Another object of the present invention is to provide an endotracheal tube cleaning device which can be effectively utilized as a guide for the removal and replacement of an endotracheal tube into a patient.

Still another object of the present invention is to provide an endotracheal tube cleaning device which can simultaneously provide abrasive dried secretion removal with effective suction/irrigation to remove watery secretions.

Also an object of the present invention is to provide an endotracheal tube cleaning device which permits the introduction of a guide wire for effective removal and replacement of an endotracheal tube thereover into the patient.

Yet another object of the present invention is to provide an endotracheal tube cleaning device which can be utilized to perform a variety of functions during a single insertion.

Another object of the present invention is to provide an endotracheal tube cleaning device which can be utilized to suction a patients airway and will not harm the patient if inserted beyond the tube for that purpose.

BRIEF DESCRIPTIONS OF THE DRAWINGS

For a fuller understanding of the nature of the present invention, reference should be had to the following detailed description taken in connection with the accompanying drawings in which:

FIG. 1 is a side view of the endotracheal tube cleaning device of the present invention in an operative orientation within an endotracheal tube;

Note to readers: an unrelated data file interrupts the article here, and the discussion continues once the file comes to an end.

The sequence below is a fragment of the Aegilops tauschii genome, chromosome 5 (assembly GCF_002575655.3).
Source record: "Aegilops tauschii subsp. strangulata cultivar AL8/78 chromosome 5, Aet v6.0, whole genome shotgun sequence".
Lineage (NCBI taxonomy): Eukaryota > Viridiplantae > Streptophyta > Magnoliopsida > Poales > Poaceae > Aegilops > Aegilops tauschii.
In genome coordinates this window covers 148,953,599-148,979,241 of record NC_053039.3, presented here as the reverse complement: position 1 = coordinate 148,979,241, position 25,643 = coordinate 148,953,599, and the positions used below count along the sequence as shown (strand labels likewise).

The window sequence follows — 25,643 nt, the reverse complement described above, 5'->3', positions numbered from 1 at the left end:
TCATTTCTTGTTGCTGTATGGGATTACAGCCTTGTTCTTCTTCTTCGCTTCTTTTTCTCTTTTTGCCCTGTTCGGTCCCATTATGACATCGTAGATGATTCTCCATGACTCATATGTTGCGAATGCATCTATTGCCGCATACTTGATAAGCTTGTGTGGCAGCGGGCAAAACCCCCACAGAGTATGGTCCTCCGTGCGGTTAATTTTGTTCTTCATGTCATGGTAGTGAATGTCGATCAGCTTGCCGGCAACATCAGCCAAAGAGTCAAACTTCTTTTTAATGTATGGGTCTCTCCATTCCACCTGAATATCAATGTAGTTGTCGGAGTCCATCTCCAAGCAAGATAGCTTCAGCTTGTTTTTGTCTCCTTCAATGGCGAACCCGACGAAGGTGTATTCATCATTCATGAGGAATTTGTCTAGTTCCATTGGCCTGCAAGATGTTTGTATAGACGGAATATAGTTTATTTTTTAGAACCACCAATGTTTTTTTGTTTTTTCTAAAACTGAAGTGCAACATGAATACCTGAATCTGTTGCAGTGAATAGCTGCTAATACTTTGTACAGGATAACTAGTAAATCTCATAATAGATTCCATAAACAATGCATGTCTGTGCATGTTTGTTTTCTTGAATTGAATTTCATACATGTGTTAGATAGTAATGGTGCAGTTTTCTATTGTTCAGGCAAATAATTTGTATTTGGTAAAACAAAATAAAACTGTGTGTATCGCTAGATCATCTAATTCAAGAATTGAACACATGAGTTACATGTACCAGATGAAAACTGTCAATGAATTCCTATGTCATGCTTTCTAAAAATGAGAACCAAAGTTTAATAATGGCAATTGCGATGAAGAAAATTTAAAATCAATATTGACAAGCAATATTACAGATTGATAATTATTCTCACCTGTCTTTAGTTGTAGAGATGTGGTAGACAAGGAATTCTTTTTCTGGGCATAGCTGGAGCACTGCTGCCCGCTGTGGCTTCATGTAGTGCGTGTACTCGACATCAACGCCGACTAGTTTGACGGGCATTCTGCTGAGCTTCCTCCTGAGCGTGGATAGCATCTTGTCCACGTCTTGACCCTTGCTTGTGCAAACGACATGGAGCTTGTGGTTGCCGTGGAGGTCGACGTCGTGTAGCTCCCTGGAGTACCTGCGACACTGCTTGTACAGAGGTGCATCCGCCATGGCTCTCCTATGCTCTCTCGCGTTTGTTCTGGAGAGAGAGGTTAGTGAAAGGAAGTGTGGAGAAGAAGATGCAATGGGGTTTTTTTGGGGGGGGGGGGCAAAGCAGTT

FIG. 2 is a side cross-sectional view of the endotracheal tube cleaning device of the present invention;

FIG. 3 is an isolated side view of the resilient material bladder and exterior sheath in an operative, cleaning position within an endotracheal tube;

FIG. 4 is an isolated view of the endotracheal tube cleaning device of the present invention illustrating the orientation of the resilient material bladder and expandable exterior sheath when not in an operable, cleaning orientation; and

FIG. 5 is a side cross-sectional view of another embodiment of the endotracheal tube cleaning device of the present invention;

Like reference numerals refer to like parts throughout the several views of the drawings.

FIG. 6 is a side view of an alternative embodiment of the endotracheal tube cleaning device of the present invention with only a portion of the exterior sheath including an abrasive surface.

DETAILED DESCRIPTION OF THE PREFERRED EMBODIMENT

Shown throughout the Figures, the present invention is directed toward an endotracheal tube cleaning device, generally indicated as 10. In particular, the endotracheal tube cleaning device 10 is constructed for use with an endotracheal tube 80 that is conventionally utilized to enable a patient to breathe, and as such, is generally inserted down the throat of a patient as illustrated in FIG. 1. Such an endotracheal tube 80 is preferably of the type including a flow through passage 82 having an interior wall surface 83 that defines its interior diameter. Generally, after prolonged periods of use, the endotracheal tube 80 will exhibit a buildup of secretions 85 that form on the interior wall surface 83 and can thereby obstruct airflow through the flow through passage 82. The endotracheal tube cleaning device 10 of the present invention is structured to facilitate the removal of those secretions 85 in a convenient and effective manner.